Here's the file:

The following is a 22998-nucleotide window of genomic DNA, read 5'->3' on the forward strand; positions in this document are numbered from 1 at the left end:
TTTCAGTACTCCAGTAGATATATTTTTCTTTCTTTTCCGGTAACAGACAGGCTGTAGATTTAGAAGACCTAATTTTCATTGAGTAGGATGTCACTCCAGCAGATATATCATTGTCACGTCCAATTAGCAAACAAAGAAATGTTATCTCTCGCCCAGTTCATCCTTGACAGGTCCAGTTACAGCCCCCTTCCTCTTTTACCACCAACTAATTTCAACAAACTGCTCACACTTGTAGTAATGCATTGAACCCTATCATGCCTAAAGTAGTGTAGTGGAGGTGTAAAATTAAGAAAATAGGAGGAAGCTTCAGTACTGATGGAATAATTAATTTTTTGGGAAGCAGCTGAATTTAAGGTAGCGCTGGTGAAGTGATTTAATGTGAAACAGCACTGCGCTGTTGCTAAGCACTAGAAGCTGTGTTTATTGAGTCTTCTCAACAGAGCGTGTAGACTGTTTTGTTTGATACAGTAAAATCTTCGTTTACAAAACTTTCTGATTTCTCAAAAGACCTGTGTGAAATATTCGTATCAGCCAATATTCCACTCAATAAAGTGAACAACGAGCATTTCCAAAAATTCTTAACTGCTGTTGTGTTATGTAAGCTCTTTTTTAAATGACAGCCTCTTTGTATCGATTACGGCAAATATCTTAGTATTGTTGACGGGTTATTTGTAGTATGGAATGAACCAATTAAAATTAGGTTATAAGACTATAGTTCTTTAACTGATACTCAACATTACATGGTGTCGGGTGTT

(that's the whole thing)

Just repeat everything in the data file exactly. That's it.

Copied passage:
The following is a 22998-nucleotide window of genomic DNA, read 5'->3' on the forward strand; positions in this document are numbered from 1 at the left end:
TTTCAGTACTCCAGTAGATATATTTTTCTTTCTTTTCCGGTAACAGACAGGCTGTAGATTTAGAAGACCTAATTTTCATTGAGTAGGATGTCACTCCAGCAGATATATCATTGTCACGTCCAATTAGCAAACAAAGAAATGTTATCTCTCGCCCAGTTCATCCTTGACAGGTCCAGTTACAGCCCCCTTCCTCTTTTACCACCAACTAATTTCAACAAACTGCTCACACTTGTAGTAATGCATTGAACCCTATCATGCCTAAAGTAGTGTAGTGGAGGTGTAAAATTAAGAAAATAGGAGGAAGCTTCAGTACTGATGGAATAATTAATTTTTTGGGAAGCAGCTGAATTTAAGGTAGCGCTGGTGAAGTGATTTAATGTGAAACAGCACTGCGCTGTTGCTAAGCACTAGAAGCTGTGTTTATTGAGTCTTCTCAACAGAGCGTGTAGACTGTTTTGTTTGATACAGTAAAATCTTCGTTTACAAAACTTTCTGATTTCTCAAAAGACCTGTGTGAAATATTCGTATCAGCCAATATTCCACTCAATAAAGTGAACAACGAGCATTTCCAAAAATTCTTAACTGCTGTTGTGTTATGTAAGCTCTTTTTTAAATGACAGCCTCTTTGTATCGATTACGGCAAATATCTTAGTATTGTTGACGGGTTATTTGTAGTATGGAATGAACCAATTAAAATTAGGTTATAAGACTATAGTTCTTTAACTGATACTCAACATTACATGGTGTCGGGTGTT